Shelling corn pertains to the process of removing the corn grains from the cob so you can use it as an ingredient in your food preparations. But do you know that shelling corn can also save the environment?

Shelled corn is being used in many parts of the world as a fuel source. It’s an alternative energy source for conventional fuel sources like oil, propane, and natural gas which are notorious for their high and unstable prices. Dry shelled corn not only has the potential for energy; it is also easy to handle. In fact, corn stoves have long been used to heat homes, buildings, and even commercial establishments.

Additionally, unlike fossil fuels that takes years to be produced, shelled corn as fuel can be produced within 180 days.

The best part is – corn is available around the world. Many countries are abundant in this important crop. In fact, the US Department of Agriculture recently estimated that world corn production for 2015-2016 is around 970 million metric tons.

Pros and Cons of Corn as a Fuel Source

Like any other fuel source, corn has its advantages and disadvantages.

One of its advantages is that it is easier to handle compared to other bulky biomass materials like wood, straw, and hay. Compared to those three, shelled corn flows fairly well through hoppers and augers. Moreover, it has a better energy-to-volume ratio; meaning corn takes less space to store the same amount of energy for the crop compared to other bulky biomass materials.

In terms of energy produced, shelled corn can compete with wood. It has a high heat energy per unit weight of 7,000 BTU/lb at 15% moisture content, which is close to the 8,000BTU/lb of air dried wood.

And like alternative energy sources, heating shelled corn is clean. It produces very few particulates. It also doesn’t produce carbon monoxide, which makes it environment-friendly. And if corn is spilled on the ground, it won’t harm the environment or contaminate water table.

Corn is also abundant in many places, so harvesting, handling, and storing shelled corn would be no issue especially on farms that produce corn. This makes shelling corn important in rural areas, because shelled corn need not be thrown away as it can be used as an energy source.

However, there are also disadvantages in harnessing shelled corn as a fuel source.

One is that a homeowner who is thinking of tapping corn as energy source would have to invest in a corn heater or corn stove. A typical stove can cost anywhere from $1,700 and $3,000. We’re not even talking of installation costs here.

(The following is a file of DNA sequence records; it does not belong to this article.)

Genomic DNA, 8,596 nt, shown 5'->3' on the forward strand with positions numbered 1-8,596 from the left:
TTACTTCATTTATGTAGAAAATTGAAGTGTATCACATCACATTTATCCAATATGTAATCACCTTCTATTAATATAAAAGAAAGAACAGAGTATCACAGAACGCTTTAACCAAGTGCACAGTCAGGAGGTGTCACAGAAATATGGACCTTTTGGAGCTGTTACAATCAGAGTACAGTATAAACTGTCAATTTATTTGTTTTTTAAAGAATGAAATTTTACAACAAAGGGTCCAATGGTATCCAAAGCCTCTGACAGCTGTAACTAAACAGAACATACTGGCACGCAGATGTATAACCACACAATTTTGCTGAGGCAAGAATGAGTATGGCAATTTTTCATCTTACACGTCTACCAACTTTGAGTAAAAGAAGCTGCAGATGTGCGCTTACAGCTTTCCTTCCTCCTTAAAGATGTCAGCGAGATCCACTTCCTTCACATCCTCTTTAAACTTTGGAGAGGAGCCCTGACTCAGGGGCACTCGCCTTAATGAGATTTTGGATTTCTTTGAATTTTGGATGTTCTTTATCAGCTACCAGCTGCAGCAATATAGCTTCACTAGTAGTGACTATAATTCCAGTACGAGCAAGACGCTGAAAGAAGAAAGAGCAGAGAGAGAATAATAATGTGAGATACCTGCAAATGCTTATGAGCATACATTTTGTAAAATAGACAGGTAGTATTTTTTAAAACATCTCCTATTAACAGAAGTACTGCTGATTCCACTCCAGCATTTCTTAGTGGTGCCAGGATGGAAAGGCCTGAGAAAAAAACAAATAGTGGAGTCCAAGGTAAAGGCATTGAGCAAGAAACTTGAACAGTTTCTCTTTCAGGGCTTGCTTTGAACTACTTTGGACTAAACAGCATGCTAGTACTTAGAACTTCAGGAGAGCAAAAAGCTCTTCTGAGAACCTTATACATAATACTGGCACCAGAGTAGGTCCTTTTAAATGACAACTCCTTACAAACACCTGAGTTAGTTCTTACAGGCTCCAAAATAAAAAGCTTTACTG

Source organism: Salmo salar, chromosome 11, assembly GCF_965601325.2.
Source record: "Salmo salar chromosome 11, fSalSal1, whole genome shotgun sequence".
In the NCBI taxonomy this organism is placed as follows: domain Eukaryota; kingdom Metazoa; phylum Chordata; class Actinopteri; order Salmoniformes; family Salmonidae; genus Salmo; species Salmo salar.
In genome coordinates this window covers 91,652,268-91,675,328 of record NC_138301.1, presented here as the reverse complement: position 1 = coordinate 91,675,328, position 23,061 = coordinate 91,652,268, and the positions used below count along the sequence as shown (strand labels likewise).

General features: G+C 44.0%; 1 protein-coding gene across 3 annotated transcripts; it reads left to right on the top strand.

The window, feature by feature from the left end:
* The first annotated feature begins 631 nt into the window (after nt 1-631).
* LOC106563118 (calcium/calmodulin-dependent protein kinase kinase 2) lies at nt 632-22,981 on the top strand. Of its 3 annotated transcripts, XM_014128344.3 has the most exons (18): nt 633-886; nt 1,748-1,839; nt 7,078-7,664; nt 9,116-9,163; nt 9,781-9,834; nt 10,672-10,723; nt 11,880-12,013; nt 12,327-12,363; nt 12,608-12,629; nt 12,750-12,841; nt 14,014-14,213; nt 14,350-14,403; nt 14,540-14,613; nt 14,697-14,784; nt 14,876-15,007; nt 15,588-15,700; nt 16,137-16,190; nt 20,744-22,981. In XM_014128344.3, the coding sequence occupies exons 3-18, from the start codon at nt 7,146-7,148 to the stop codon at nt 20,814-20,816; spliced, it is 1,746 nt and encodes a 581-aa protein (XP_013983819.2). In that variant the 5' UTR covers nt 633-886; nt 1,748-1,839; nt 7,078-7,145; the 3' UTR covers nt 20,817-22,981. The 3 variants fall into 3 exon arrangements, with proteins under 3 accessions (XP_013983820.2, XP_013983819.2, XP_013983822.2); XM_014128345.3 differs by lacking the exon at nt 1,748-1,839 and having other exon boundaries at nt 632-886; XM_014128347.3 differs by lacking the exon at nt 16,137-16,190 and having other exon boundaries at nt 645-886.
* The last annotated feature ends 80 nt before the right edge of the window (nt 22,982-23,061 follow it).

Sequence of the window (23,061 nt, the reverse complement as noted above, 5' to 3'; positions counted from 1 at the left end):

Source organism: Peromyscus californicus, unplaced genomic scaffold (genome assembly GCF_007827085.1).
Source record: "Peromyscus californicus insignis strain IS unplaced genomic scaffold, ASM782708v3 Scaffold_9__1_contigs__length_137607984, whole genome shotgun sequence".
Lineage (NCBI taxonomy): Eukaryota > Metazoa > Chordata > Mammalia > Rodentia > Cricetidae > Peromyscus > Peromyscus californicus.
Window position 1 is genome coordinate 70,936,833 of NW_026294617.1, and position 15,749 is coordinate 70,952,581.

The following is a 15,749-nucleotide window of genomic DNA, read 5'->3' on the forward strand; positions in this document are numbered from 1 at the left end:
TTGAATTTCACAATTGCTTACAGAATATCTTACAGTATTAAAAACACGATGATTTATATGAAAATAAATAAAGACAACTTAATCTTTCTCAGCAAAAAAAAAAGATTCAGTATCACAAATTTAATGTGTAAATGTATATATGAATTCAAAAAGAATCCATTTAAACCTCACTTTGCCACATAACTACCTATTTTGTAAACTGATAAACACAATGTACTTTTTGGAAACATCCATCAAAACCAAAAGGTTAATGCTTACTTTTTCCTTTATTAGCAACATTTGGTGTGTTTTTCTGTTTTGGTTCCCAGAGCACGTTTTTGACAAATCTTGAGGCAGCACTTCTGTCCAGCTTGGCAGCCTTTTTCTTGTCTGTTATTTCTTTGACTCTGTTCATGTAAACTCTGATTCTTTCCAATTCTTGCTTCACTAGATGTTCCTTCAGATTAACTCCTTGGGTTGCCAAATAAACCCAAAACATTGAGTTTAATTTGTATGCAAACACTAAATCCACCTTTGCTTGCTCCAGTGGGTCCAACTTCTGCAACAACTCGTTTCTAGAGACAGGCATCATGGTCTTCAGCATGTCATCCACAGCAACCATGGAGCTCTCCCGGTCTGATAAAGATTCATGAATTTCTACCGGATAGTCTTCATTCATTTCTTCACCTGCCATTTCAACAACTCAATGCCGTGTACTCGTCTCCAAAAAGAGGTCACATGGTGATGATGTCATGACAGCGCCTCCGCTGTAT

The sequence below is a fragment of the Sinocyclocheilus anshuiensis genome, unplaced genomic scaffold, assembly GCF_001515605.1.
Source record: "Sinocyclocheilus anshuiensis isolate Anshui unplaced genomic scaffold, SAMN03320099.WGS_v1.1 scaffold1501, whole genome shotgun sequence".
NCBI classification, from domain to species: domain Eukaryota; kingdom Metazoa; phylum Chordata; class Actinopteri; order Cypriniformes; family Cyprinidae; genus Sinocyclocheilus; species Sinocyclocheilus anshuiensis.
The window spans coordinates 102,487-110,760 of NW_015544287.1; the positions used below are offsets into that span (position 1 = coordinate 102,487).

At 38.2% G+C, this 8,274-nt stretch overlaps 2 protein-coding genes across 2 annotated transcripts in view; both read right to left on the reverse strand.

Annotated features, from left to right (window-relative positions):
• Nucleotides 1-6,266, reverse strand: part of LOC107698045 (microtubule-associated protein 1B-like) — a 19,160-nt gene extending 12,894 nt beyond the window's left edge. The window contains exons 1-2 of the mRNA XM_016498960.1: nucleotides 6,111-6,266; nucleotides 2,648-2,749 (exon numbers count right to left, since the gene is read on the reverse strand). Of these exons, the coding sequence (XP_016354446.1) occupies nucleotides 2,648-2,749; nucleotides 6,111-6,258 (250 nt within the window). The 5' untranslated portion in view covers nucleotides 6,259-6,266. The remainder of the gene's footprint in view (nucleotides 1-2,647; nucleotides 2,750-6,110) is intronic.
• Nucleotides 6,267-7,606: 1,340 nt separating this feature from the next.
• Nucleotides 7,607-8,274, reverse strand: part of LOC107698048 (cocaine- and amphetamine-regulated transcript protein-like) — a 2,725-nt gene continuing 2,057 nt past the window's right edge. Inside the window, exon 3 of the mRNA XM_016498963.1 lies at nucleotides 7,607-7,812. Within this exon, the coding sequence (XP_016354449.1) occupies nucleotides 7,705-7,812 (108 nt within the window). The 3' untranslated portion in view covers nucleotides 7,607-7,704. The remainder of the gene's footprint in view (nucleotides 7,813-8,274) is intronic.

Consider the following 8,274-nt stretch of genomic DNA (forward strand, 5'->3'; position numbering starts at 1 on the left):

Let’s say that you were able to cough up enough money to start using shelled corn as fuel source. Don’t think that the costs of buying and installing pellet stove are the only disadvantages of harnessing corn as fuel source. You’d still have to use tight storage containers to prevent problems with rodents and insects. This is particularly true if you are to store corn for long periods of time. Moreover, you will have to clean up corn spills right away to prevent pests from causing more headaches.

Using corn as a fuel source is ideal if you have a farm where you plant corn. But if you don’t have one, you might want to look for other green energy sources. Non-corn farmer will have difficulty accessing, hauling, and storing the needed amount of corn for heating a home or building.

The corn-burning appliance will also need daily attention. You’d have to remove the residue daily and deliver fuel to the unit. It’s basically a maintenance protocol that harkens back to the gold old days when heating with a wood stove was the only way to keep a house warm before central heating systems were introduced.

Lastly, although corn stoves would allow you to set a temperature and sustain that level for 24 hours, these appliances use electricity. Thus if the electricity is cut, the fire goes off as well.

Things to Consider in Buying a Corn Stove

Now if you’re interested in investing in a corn stove given its benefits, here are some things you need to consider:

  • Check local laws and regulations. If you live in an urban area, check with your local government if installing a corn stove is allowed. Oftentimes, those who live in rural areas are the ones who can easily put a corn stove at home because there are fewer requirements from the local government.
  • Sourcing of corn. If you have a corn field, then this should not be an issue at all. But if you don’t have one, you can ask feed and seed stores, or even local farmers. Avoid a stove retail store as this is often the most expensive place to buy shelled corn.
  • Place where the stove will be put. Ideally, the corn stove should be placed in a central area for best heat distribution. While corn stoves don’t require chimneys the way wood stove do, they still have to be vented.
  • Corn storage. Corn should be dry and kept out of dirt or cement. Ideally, it should be kept in a place where pests would not be able to get at it.
  • Ashes/clinker. While burning corn won’t produce as much residue as wood, you’d still have to deal with some ashes. You can bury these or use it as a mild fertilizer in your garden.

Indeed, shelling corn not only makes you enjoy a cup of cornmeal. Shelled corn can also be used as an environment-friendly energy source. If you think you can make good use of shelled corn as an energy source, then go ahead and invest in a corn stove.